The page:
Do you receive unemployment benefits? Depending on which program the benefits are distributed from, you may be responsible for paying taxes on the income. Taxable compensation amounts include money received from any of the following programs:

  • State unemployment insurance
  • Federal Unemployment Trust Fund
  • Railroad unemployment compensation
  • Disability compensation
  • Allowances paid in accordance with the Trade Act of 1974
  • Disaster Relief and Emergency Assistance Act of 1974

If you received benefits from the above programs, you may be required to pay taxes on the income. Some types of income are not considered to be unemployment compensation, such as worker’s compensation payments, or distributions from a private unemployment fund. Private unemployment benefits are taxed as if you received a larger sum than you contributed, and is reported on line 21 on your Form 1040. Supplemental unemployment benefits from a fund that your employer supports are also not considered unemployment compensation, and are subject to income tax, Social Security and Medicare taxes, as per regular income. You will find these amounts reported on your W-2 from your employer.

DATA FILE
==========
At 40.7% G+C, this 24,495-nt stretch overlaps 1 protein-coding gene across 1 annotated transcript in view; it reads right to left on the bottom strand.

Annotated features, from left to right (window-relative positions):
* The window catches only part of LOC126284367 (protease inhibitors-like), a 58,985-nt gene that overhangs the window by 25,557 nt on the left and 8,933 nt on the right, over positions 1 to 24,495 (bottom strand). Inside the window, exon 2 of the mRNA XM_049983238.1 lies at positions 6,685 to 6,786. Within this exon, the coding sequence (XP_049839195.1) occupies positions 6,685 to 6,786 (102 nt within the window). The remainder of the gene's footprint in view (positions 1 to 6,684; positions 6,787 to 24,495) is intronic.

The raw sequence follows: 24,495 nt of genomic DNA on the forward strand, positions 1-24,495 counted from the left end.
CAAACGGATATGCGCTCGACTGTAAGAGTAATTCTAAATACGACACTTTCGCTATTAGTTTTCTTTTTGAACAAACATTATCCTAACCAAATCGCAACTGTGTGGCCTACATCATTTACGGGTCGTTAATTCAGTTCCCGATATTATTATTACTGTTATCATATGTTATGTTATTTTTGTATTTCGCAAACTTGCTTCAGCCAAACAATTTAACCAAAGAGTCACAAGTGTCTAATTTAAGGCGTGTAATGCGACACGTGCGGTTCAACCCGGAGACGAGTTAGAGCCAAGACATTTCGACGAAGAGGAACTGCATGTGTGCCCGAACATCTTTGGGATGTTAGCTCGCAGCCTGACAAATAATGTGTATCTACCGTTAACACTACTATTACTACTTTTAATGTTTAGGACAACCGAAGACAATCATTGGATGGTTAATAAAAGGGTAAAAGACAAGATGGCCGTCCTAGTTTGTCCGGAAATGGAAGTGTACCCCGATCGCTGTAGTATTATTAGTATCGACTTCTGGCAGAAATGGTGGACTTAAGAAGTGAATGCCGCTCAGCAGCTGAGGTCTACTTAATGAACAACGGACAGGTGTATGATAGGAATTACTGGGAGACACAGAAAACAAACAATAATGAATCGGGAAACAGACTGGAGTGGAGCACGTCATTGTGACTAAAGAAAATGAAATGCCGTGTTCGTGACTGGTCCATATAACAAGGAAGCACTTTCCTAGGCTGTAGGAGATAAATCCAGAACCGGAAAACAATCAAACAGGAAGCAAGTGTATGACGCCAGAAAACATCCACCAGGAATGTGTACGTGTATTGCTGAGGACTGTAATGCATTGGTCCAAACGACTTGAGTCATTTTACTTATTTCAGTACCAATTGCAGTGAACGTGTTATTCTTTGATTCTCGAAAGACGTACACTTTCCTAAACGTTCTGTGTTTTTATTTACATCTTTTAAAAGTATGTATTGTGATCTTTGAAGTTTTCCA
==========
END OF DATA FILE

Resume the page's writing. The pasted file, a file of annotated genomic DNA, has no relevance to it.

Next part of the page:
You should include unemployment compensation amounts in your gross income at tax time. You can either chose to have taxes withheld from your benefits, or you may be required to makes estimated tax payments. If you receive unemployment benefits from the government you should receive a Form 1099-G, Certain Government Payments, which documents the total amount of compensation you received. You should seek advice from a qualified tax assistant in order to correctly report your benefits on your tax form.